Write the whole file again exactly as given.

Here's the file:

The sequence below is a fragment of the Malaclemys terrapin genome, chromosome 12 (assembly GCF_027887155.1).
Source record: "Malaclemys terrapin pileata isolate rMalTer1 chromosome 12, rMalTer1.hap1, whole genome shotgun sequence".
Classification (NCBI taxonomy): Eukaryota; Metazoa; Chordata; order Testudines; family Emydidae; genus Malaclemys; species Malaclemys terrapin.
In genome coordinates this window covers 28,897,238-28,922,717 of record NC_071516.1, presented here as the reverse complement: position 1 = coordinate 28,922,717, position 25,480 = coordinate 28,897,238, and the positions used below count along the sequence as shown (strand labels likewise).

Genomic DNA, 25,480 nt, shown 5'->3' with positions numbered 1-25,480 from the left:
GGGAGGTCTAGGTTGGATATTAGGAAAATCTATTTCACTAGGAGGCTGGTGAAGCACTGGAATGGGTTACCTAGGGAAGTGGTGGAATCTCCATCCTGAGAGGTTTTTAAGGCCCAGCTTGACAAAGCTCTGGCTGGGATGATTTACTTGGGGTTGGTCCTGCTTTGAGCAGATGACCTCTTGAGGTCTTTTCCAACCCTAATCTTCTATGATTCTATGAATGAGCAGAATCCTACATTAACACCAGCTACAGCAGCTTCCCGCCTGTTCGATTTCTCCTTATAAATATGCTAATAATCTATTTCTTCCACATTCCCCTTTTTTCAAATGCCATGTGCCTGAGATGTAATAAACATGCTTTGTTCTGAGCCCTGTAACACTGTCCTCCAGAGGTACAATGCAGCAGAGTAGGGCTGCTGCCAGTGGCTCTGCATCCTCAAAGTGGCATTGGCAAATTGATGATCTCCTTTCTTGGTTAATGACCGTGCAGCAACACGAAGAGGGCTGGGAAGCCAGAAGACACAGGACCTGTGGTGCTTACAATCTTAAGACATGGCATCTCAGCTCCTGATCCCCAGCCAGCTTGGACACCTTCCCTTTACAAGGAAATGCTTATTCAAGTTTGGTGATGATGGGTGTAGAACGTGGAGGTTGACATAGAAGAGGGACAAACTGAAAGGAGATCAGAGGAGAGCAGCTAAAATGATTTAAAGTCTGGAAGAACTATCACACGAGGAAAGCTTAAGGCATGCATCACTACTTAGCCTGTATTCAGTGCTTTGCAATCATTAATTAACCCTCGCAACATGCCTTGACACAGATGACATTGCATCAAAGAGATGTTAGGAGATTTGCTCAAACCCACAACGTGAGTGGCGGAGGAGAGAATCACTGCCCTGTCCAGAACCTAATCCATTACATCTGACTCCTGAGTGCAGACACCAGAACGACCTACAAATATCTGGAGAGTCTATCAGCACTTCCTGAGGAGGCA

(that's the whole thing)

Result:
The sequence below is a fragment of the Malaclemys terrapin genome, chromosome 12 (assembly GCF_027887155.1).
Source record: "Malaclemys terrapin pileata isolate rMalTer1 chromosome 12, rMalTer1.hap1, whole genome shotgun sequence".
Classification (NCBI taxonomy): Eukaryota; Metazoa; Chordata; order Testudines; family Emydidae; genus Malaclemys; species Malaclemys terrapin.
In genome coordinates this window covers 28,897,238-28,922,717 of record NC_071516.1, presented here as the reverse complement: position 1 = coordinate 28,922,717, position 25,480 = coordinate 28,897,238, and the positions used below count along the sequence as shown (strand labels likewise).

Genomic DNA, 25,480 nt, shown 5'->3' with positions numbered 1-25,480 from the left:
GGGAGGTCTAGGTTGGATATTAGGAAAATCTATTTCACTAGGAGGCTGGTGAAGCACTGGAATGGGTTACCTAGGGAAGTGGTGGAATCTCCATCCTGAGAGGTTTTTAAGGCCCAGCTTGACAAAGCTCTGGCTGGGATGATTTACTTGGGGTTGGTCCTGCTTTGAGCAGATGACCTCTTGAGGTCTTTTCCAACCCTAATCTTCTATGATTCTATGAATGAGCAGAATCCTACATTAACACCAGCTACAGCAGCTTCCCGCCTGTTCGATTTCTCCTTATAAATATGCTAATAATCTATTTCTTCCACATTCCCCTTTTTTCAAATGCCATGTGCCTGAGATGTAATAAACATGCTTTGTTCTGAGCCCTGTAACACTGTCCTCCAGAGGTACAATGCAGCAGAGTAGGGCTGCTGCCAGTGGCTCTGCATCCTCAAAGTGGCATTGGCAAATTGATGATCTCCTTTCTTGGTTAATGACCGTGCAGCAACACGAAGAGGGCTGGGAAGCCAGAAGACACAGGACCTGTGGTGCTTACAATCTTAAGACATGGCATCTCAGCTCCTGATCCCCAGCCAGCTTGGACACCTTCCCTTTACAAGGAAATGCTTATTCAAGTTTGGTGATGATGGGTGTAGAACGTGGAGGTTGACATAGAAGAGGGACAAACTGAAAGGAGATCAGAGGAGAGCAGCTAAAATGATTTAAAGTCTGGAAGAACTATCACACGAGGAAAGCTTAAGGCATGCATCACTACTTAGCCTGTATTCAGTGCTTTGCAATCATTAATTAACCCTCGCAACATGCCTTGACACAGATGACATTGCATCAAAGAGATGTTAGGAGATTTGCTCAAACCCACAACGTGAGTGGCGGAGGAGAGAATCACTGCCCTGTCCAGAACCTAATCCATTACATCTGACTCCTGAGTGCAGACACCAGAACGACCTACAAATATCTGGAGAGTCTATCAGCACTTCCTGAGGAGGCA